Disclosures: Perry reports no relevant financial disclosures. Please see the study for all other authors’ relevant financial disclosures.
February 17, 2021
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NSAID use linked to loss of radiographic joint space width in knee OA

Disclosures: Perry reports no relevant financial disclosures. Please see the study for all other authors’ relevant financial disclosures.
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Among patients with radiographic knee osteoarthritis, NSAID use was associated with an increased loss of medial minimum joint space width compared with other medications, according to data published in Rheumatology.

“Management of knee osteoarthritis is multi-factorial and routinely involves the use of pharmacological interventions, with most medications aimed at alleviating painful symptoms and improving function,” Thomas A. Perry, BSc, PhD, of the University of Oxford, in the United Kingdom, and Royal North Shore Hospital, at the University of Sydney, Australia, told Healio Rheumatology.

“In current users of non-steroidal anti-inflammatory drugs, radiographic medial minimum joint space width was reduced compared to current non-users,” Thomas A. Perry, BSc, PhD, told Healio Rheumatology. Source: Adobe Stock

“Little is known of the long-term effects of such medications on the structural progression of radiographic knee OA,” he added. “Through examining the relationship between pharmacological interventions and the disease pathway, this may, in turn, identify potential areas for disease-modifying treatment development.”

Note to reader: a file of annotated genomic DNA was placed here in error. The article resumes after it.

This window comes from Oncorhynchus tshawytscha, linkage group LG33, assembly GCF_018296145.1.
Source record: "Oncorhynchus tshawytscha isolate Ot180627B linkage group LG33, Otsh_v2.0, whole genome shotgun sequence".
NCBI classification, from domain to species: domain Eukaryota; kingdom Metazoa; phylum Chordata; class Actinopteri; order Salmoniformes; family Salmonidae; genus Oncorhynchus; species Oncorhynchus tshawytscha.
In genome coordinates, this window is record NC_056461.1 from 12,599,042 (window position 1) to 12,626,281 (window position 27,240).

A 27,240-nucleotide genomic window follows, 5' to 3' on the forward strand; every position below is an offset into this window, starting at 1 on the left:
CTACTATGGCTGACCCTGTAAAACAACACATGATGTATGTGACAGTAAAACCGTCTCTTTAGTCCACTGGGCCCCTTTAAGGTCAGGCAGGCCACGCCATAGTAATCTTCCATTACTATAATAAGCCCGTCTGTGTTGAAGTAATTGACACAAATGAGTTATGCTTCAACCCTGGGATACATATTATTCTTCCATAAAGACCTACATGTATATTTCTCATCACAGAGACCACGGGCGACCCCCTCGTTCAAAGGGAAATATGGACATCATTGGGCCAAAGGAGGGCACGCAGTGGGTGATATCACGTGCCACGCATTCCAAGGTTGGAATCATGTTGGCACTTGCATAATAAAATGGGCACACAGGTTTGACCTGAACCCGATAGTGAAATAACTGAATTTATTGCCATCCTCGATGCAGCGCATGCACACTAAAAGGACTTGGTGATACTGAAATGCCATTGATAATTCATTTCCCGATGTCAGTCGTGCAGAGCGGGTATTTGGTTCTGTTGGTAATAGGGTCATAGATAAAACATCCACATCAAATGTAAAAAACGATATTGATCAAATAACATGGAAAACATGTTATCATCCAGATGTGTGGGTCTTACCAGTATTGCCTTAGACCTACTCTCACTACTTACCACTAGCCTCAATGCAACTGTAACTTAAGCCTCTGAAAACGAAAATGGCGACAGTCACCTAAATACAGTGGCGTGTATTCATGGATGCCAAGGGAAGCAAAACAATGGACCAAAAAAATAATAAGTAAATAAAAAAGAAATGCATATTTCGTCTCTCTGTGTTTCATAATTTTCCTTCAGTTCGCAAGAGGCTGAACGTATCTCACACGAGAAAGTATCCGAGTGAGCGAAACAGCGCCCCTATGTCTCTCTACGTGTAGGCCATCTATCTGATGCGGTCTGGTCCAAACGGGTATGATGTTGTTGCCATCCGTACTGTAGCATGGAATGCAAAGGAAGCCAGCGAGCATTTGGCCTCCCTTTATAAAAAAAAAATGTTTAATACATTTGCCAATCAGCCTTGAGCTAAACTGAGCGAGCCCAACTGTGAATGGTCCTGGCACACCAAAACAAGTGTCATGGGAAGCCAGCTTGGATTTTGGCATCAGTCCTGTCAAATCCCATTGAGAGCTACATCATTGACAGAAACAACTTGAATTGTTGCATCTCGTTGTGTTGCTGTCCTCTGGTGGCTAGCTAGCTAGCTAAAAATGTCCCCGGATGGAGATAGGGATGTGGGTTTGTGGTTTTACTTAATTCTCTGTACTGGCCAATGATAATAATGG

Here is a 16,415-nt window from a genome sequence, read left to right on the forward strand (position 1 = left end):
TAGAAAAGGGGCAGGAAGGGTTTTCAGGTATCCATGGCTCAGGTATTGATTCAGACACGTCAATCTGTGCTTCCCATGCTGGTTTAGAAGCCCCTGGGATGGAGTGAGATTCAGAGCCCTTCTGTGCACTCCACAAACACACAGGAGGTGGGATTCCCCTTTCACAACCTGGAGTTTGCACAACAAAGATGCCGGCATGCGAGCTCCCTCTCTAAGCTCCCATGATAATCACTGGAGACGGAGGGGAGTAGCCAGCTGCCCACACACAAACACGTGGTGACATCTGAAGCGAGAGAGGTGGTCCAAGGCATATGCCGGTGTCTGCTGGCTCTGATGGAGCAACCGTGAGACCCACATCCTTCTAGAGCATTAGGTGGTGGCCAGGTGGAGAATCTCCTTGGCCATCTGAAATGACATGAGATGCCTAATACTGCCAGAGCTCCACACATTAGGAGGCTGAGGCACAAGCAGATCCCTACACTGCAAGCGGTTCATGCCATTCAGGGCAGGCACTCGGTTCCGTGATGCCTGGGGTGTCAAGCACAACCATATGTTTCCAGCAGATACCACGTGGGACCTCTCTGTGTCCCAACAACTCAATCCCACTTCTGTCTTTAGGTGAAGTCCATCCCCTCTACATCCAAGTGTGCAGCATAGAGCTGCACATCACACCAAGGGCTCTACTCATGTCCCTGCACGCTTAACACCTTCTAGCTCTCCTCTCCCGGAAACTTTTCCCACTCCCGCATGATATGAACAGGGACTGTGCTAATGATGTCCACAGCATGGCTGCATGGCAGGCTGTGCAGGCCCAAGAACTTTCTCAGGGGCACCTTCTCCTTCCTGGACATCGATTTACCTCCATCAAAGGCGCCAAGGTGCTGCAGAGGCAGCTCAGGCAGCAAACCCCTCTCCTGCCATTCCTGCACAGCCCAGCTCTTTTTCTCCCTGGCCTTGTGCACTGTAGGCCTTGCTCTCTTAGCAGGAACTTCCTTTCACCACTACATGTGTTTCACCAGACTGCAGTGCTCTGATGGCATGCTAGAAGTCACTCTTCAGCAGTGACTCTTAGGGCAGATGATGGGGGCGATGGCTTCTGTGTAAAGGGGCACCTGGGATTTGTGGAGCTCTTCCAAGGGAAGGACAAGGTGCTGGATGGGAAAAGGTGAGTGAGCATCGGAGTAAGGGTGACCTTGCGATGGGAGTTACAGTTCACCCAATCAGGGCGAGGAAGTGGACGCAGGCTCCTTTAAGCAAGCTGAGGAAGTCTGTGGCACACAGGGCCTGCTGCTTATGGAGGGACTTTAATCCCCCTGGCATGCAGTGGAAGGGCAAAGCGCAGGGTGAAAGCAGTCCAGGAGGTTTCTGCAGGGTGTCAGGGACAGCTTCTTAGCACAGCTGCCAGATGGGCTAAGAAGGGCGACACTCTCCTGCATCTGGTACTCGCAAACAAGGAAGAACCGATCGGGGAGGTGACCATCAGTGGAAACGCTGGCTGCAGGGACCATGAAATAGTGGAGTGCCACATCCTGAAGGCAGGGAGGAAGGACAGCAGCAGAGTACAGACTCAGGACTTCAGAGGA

To analyze the impact of medication use on the progression of radiographic knee OA, Perry and colleagues examined longitudinal data from the Osteoarthritis Initiative (OAI), an observational study of knee OA risk factors. The researchers included a total of 2,003 patients with radiographic knee OA — defined as a Kellgren-Lawrence grade of 2 or higher — at baseline, excluding those with prior knee-related injuries, surgeries or other musculoskeletal disorders.

Thomas A. Perry

Using data from the OAI, Perry and colleagues analyzed current medication use — as far back as the previous 30 days — and radiographic medial minimum joint space width for each patient at baseline and annually through 96 months. The researchers used random-effects, panel-regression to examine the link between current medication status and change in radiographic medial minimum joint space width. In this analysis, medication nonusers were treated as the reference group.

According to the researchers, NSAIDs were the most frequently used analgesia, at 14.7%. The use of antihistamines, at 10.4%, was also frequent. The most frequently used comorbidity medications were statins, at 27.4%; anti-hypertensives, at up to 15%; anti-depressant, anxiolytics and psychotropics, at 14%; osteoporosis-related medication, at 10.9%; and diabetes-related medication, at 6.9%.

The use of NSAIDs was associated with a loss of radiographic medial minimum joint space width, compared with nonusers (b = –0.042; 95% CI, –0.08 to –0.0004). The researchers reported no other associations.

“In current users of non-steroidal anti-inflammatory drugs, radiographic medial minimum joint space width was reduced compared to current non-users,” Perry said. “Clinical trials are needed to examine the disease-modifying effects of medications, particularly NSAIDs, in radiographic knee OA.”